Turns out that there is a practical use for Tim Burton’s “Alice in Wonderland” film adaptation after all.
Earning over a billion dollars at the worldwide box-office despite scathing reviews, it turns out the film has found life in another use – as part of a study of mental psychosis which is the ability of the brain to make a distinction between what is real and what is not.
Van Winkle’s reports that neuroscientists from Aalto University recently conducted a study using that ‘Alice’ to identify early stages of psychosis. The study used both a control group of people with no history of psychosis, and another group who had suffered one psychotic episode.
Both were screened the film and computer imagery was taken of every subject’s brain throughout as they watched to see how the precuneus area responded.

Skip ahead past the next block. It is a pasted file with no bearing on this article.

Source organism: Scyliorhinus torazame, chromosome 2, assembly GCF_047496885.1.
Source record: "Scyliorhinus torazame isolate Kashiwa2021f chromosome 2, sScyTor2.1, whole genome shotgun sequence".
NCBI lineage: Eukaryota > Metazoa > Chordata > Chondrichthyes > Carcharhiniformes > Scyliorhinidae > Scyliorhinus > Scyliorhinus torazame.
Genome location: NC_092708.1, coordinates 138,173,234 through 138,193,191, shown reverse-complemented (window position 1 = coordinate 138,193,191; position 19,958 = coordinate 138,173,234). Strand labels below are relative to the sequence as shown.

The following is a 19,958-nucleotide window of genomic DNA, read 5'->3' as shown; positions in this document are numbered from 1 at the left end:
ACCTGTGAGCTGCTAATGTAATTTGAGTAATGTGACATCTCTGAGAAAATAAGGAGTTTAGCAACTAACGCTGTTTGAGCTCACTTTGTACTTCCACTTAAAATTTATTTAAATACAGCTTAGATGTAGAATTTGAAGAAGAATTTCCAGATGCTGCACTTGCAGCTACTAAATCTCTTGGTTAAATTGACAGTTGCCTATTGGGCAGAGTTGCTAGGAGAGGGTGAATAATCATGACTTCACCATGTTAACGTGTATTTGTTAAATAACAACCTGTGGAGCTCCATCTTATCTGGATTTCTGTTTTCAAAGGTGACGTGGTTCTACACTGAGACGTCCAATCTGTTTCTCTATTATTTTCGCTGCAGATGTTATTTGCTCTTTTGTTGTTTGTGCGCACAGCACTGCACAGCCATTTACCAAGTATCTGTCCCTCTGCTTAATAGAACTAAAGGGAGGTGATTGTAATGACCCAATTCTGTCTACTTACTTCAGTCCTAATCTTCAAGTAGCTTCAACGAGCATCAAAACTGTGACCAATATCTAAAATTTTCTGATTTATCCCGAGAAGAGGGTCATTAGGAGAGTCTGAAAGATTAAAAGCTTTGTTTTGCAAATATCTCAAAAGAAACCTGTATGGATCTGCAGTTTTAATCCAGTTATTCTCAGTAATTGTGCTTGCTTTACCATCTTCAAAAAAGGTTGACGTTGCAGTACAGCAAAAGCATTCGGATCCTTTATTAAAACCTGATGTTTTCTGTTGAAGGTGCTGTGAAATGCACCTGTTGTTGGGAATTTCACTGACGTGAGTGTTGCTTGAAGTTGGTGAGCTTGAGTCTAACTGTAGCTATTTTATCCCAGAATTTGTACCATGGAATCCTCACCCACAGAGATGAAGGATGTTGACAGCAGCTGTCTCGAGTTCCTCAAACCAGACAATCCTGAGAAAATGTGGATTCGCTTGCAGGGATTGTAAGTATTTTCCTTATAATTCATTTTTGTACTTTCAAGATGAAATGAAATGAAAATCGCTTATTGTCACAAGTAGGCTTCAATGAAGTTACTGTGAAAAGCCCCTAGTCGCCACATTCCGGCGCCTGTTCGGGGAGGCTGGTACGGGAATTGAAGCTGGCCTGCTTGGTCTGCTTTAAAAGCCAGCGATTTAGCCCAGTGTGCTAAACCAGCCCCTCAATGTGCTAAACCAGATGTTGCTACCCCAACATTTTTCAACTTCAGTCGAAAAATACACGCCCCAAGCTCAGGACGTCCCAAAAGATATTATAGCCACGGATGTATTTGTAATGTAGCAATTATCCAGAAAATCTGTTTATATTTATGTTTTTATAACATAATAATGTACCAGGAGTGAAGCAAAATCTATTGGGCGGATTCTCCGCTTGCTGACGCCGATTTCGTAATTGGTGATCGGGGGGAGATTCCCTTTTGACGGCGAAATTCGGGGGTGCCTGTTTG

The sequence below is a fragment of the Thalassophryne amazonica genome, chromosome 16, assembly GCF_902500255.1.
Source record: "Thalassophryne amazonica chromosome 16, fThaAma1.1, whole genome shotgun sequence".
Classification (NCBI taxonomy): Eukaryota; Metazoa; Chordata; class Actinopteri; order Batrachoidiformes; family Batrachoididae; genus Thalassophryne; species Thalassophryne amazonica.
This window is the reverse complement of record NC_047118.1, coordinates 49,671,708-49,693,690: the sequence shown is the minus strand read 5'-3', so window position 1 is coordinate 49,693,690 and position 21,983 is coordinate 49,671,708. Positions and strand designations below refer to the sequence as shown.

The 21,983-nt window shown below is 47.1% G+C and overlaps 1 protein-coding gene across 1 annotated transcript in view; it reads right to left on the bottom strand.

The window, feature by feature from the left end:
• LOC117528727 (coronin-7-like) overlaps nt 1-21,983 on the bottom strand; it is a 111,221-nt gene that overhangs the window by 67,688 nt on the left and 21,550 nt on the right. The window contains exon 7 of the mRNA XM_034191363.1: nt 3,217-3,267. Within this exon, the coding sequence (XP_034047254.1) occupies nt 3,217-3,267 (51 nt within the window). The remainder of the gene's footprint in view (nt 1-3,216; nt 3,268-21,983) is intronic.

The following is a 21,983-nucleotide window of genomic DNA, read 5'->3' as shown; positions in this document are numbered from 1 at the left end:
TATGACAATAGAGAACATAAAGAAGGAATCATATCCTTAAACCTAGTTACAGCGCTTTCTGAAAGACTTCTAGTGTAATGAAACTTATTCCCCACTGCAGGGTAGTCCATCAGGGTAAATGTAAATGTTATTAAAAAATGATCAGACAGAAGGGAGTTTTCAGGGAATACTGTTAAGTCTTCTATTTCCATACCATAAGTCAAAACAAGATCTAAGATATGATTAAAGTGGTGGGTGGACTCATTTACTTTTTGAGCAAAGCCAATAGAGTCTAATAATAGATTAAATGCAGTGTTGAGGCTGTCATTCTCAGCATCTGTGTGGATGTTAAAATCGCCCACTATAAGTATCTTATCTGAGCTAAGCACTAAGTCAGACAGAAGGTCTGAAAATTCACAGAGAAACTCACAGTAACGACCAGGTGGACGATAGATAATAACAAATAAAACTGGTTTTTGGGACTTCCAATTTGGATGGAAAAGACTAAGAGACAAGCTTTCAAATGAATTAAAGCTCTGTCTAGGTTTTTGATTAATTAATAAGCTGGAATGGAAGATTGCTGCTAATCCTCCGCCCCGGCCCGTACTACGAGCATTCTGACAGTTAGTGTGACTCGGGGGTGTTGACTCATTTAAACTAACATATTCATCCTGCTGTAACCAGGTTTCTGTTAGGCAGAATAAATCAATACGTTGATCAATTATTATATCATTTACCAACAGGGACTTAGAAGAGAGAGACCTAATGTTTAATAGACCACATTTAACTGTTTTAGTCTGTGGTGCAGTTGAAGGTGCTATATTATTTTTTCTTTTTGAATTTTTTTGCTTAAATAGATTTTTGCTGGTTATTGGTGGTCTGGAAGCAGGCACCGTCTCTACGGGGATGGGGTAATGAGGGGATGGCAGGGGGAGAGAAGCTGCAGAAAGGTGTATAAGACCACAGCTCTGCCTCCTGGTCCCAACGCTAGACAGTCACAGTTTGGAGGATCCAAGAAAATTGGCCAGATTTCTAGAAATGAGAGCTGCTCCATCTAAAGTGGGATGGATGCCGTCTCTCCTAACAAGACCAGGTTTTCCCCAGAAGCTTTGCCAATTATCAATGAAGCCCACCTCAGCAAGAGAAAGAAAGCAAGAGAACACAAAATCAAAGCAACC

The result was a computer algorithm they developed which could examine these different brains and predict, with 80% accuracy, the subjects who would be prone to early stages of psychosis and could considerably assist in early diagnosis.
Burton’s ‘Alice’ was chosen as it’s an all audience film that includes surreal imagery that requires certain mental processes in the viewer to mentally process the reality and the fantastical aspects.
Burton is currently working on the sequel “Alice Through the Looking Glass” which is due to open next year.
Source: Cinema Blend